When my oldest kiddo was struggling (read: simultaneously wilting and raging) under the burden of second grade spelling homework, I scheduled a conference with his teacher.
Mrs. Roche and I sat in the tiny plastic chairs at the kidney-shaped laminate table, and I explained that homework was taking us three hours of tears every night. Was there anything I could do besides sitting with Josh and pressing his nose to the grindstone?
Mrs. Roche looked at me like I was crazy. "The assignments should take about twenty minutes. He should be able to do them without you standing over his shoulder."
Here, I simultaneously wilted and raged. "But he won't."
"Then let him fail. Maybe then he will care enough to try."
"But thinking he'll fail is what keeps him from trying now!" I wailed.
Her eyes softened. "Ahhh, is he a perfectionist?"
All of the air left the room. Realization and guilt and relief exploded through me. She understood. I understood. "Yes!" And he inherited it from me.
Then she said something that has changed our lives. "Let's try this: set a timer for twenty minutes, and what he gets done is what I'll grade."
Permission to do less than perfection? Space to do the best he could at the time and not worry about the rest? Was there even such a thing?
How I wish I had had a second grade teacher like Mrs. Roche! Oh the things I have not done because I feared I could not do them perfectly!
I grew up believing if a thing was worth doing, it was worth doing right. I almost gave up on my dream of writing because I am not a person naturally suited to the social interaction that seems to be required in this age of "platform" and "web presence."
However, I've learned, if something is worth doing...
...then, good grief, it is worth doing.
It is worth doing imperfectly,
with what time you can spare,
even if don't think you can do it right,
If something is worth doing,
it is worth doing until you can do it right.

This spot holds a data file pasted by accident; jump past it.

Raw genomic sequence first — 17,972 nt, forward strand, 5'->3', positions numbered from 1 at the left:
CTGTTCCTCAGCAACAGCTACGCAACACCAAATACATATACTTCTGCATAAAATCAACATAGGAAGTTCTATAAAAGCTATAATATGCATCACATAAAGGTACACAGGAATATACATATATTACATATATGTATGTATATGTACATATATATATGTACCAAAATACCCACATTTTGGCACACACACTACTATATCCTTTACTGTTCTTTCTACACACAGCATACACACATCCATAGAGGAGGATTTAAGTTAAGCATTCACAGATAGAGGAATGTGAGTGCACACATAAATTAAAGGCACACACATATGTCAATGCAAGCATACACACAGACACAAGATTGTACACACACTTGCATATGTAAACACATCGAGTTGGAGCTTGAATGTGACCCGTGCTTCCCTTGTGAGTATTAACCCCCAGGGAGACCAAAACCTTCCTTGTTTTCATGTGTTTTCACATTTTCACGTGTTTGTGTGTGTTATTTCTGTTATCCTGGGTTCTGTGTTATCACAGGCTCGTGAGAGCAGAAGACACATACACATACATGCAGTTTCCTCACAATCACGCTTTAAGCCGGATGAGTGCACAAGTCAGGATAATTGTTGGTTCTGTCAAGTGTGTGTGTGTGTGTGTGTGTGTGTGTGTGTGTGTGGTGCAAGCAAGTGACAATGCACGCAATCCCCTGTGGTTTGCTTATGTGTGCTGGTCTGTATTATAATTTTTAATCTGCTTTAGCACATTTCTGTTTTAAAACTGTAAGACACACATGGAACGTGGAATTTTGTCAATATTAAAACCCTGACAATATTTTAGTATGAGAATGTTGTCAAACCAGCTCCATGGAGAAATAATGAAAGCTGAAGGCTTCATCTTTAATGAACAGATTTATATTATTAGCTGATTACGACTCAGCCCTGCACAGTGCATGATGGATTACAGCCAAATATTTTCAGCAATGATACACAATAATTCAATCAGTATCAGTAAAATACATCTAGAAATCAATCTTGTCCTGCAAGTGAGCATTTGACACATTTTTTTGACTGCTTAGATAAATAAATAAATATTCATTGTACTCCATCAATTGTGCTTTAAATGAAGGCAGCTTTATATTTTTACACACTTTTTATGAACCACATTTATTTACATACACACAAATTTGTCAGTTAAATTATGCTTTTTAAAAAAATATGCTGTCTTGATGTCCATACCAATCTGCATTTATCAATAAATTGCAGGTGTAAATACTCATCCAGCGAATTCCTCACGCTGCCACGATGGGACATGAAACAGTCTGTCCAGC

I might never be a good blogger. Social media intimidates me. I cannot afford a professional website, and with seven kids under the age of eleven, time and energy are hard to come by, but...writing is my dream, my gift, and my obedience.
If writing means struggling through the social media/ querying/ marketing learning curves, I will. I worked hard to write until my manuscript was ready, and now I will work hard until my ability to market myself and my work is ready. I will not self-doubt myself into paralysis.
Today I sent my query to three agents I would be thrilled to have represent my manuscript. I stopped the two years of telling myself my timing was not perfect yet that I had been wallowing in since the first (and last) time I sent a query to an agent.
And my query was not perfect. I even caught a typo in the first letter I sent. (Ahhh! Regret. Regret. Regret.) However, I am so glad I sent three imperfect attempts instead of none. And a blog that is a work in progress is better than no blog.
I will get better. Josh did. He rocked his STAAR test and was recently commended for being a hard-working student who goes above and beyond. I trace his success back to that moment when he was first given the freedom to try without the yoke of needing to be perfect.